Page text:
I trust you are receiving support to help you through this trauma even more than a year later. Please reach out to someone – even reply to this comment – if you are not getting any support. What a tremendous thing to bear. Praying for you even now.

  4. Carol V.
    Carol V. says:

    My 18-yr-old son has been struggling with suicidal thoughts, yet he seems to fit none of these reasons. He is involved in his youth group at church. We live in a fairly conservative area without a lot of the liberal indoctrination occurring in his school. We have lived in the same home ever since he was one year old, so there is no mobility issue. We have never experienced economic hardship. His father and I have been married for 19 years and have never separated. No abuse, alcoholism, or anything of that nature in the home. He has been seeing a mental health counselor for several months now, yet the anger, depression, and suicidal thoughts remain. Perhaps it is a medical issue that needs to be addressed instead of a psychological one. Please pray for him. Thank you.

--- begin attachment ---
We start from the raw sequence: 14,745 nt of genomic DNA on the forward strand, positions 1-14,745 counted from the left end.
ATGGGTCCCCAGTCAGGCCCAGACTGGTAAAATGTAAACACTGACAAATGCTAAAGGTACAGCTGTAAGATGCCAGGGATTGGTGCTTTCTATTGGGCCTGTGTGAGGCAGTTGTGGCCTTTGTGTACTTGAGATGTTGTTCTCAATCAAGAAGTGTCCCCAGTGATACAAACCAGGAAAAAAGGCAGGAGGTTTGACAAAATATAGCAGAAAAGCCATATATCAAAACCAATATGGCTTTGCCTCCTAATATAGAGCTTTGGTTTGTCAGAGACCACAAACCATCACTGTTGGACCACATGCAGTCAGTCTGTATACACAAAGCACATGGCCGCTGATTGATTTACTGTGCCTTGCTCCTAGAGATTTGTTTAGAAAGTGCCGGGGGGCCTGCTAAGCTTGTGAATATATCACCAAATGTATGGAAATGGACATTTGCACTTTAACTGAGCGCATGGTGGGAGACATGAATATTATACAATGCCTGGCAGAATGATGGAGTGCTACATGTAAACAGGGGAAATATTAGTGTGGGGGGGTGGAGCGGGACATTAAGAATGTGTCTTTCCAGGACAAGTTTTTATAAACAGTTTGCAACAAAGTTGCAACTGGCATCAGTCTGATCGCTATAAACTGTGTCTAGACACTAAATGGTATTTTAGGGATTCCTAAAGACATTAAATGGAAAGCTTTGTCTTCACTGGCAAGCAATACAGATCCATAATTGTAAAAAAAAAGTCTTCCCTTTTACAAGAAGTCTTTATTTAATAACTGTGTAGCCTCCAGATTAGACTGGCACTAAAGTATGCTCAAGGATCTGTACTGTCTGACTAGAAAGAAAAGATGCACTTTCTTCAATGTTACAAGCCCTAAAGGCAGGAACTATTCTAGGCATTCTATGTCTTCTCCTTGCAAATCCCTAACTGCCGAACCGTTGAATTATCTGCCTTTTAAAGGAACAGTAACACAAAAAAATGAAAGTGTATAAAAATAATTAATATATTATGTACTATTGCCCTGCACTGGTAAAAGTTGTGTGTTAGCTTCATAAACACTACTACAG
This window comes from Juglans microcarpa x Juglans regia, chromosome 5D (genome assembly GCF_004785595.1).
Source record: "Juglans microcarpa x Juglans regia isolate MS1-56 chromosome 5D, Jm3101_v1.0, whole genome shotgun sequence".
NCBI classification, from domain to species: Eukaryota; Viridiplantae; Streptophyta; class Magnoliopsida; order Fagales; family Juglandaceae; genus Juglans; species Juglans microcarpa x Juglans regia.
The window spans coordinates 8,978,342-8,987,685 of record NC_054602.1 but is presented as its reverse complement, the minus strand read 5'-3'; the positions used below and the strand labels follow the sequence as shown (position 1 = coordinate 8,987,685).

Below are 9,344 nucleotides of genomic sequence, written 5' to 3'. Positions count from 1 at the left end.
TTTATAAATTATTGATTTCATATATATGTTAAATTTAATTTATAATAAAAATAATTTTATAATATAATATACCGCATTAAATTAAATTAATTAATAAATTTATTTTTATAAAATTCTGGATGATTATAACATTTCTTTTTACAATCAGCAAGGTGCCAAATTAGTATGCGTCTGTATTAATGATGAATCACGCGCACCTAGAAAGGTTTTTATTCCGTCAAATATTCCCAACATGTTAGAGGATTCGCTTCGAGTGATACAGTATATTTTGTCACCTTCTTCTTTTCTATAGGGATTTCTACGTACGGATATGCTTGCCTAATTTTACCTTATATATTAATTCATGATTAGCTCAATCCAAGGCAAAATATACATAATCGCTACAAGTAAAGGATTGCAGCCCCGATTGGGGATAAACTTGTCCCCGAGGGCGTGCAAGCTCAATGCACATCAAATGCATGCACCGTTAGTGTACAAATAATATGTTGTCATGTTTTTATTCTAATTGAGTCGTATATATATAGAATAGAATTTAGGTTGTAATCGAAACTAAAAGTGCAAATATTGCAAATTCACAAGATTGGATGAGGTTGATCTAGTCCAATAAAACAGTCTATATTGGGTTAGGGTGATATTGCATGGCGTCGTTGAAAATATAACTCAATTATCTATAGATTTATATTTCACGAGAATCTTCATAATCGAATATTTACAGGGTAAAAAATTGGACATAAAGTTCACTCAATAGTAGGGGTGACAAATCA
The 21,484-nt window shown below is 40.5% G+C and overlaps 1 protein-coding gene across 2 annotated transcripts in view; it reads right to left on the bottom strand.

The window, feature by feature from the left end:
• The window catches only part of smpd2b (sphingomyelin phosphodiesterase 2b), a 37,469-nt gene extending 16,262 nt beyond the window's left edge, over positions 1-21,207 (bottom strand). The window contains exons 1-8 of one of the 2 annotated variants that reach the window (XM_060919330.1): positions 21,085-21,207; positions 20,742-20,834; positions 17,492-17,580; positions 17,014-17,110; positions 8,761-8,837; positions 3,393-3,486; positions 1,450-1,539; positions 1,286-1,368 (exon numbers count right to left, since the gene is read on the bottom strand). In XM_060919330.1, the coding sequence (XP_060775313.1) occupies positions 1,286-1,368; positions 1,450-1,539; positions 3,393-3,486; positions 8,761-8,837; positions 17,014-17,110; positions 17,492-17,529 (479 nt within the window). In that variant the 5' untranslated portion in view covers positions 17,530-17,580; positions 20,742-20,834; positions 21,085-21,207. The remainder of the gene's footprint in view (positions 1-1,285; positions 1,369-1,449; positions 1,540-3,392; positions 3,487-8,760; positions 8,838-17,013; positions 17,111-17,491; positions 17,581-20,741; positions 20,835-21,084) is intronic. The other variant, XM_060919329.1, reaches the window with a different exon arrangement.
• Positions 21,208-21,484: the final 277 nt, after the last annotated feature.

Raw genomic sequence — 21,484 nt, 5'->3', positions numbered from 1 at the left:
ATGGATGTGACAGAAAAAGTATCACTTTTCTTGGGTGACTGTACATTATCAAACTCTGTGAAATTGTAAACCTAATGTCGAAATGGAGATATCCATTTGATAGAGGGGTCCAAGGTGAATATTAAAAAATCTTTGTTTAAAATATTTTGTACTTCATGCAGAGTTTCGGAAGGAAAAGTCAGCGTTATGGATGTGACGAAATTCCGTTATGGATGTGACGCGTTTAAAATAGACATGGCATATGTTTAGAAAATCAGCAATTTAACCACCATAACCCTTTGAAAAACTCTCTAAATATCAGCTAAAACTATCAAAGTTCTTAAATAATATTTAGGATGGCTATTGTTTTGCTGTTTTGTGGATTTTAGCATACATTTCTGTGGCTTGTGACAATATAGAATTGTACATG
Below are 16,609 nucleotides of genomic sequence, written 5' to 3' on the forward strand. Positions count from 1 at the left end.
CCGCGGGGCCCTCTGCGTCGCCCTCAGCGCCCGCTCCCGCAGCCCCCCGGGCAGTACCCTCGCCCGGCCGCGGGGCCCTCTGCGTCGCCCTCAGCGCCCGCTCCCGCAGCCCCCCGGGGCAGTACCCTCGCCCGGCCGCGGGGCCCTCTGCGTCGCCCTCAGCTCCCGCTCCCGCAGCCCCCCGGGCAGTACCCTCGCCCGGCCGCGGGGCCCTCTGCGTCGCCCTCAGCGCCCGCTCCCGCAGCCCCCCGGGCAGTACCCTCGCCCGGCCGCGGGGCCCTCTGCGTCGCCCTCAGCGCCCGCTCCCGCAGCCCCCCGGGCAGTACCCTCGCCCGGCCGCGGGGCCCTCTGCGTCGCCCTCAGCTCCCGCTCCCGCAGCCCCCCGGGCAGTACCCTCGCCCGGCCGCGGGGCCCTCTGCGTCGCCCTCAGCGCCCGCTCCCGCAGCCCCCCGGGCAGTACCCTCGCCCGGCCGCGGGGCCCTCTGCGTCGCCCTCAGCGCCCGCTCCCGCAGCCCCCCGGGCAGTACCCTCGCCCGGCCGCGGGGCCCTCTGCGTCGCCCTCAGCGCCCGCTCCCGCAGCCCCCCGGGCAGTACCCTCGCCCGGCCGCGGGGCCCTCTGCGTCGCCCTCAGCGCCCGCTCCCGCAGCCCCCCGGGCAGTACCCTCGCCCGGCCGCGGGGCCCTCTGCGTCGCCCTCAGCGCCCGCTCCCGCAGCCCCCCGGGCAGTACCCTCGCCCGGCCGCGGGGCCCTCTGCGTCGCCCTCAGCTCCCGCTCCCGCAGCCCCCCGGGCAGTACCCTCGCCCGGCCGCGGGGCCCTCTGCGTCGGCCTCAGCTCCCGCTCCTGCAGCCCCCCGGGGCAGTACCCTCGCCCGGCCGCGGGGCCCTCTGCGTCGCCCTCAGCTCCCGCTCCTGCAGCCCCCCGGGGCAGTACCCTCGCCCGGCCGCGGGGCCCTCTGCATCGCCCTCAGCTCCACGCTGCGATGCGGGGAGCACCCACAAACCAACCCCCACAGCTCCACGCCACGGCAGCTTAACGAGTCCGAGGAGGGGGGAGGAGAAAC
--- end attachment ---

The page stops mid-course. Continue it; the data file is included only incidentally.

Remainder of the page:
• Randy Steeg
      Randy Steeg says:

      Carol V. We just read your comment about your son and the answers you are looking for can not be found in secular society and psycological reasoning. Unfortunately the majority of the churches have gone this way and the youth groups usually are of no help.
      The answer is in Ephesians 6:10-18, put on the whole Armor of God because your son is battling against spiritual wickedness. It starts with the Truth. Jesus is the Truth. You and he must seek to love the Lord Jesus and come to know him. Second, is His Righteousness. Jesus Christ is risen from the dead proving He is righteous. Which means, He will hear you. These first two pieces of Armor are critical in this order. Prayer and crying out for mercy(supplication) is the last piece in the Armor. The spiritual wickedness attacking your son must be addressed with the Word of God in Truth and love.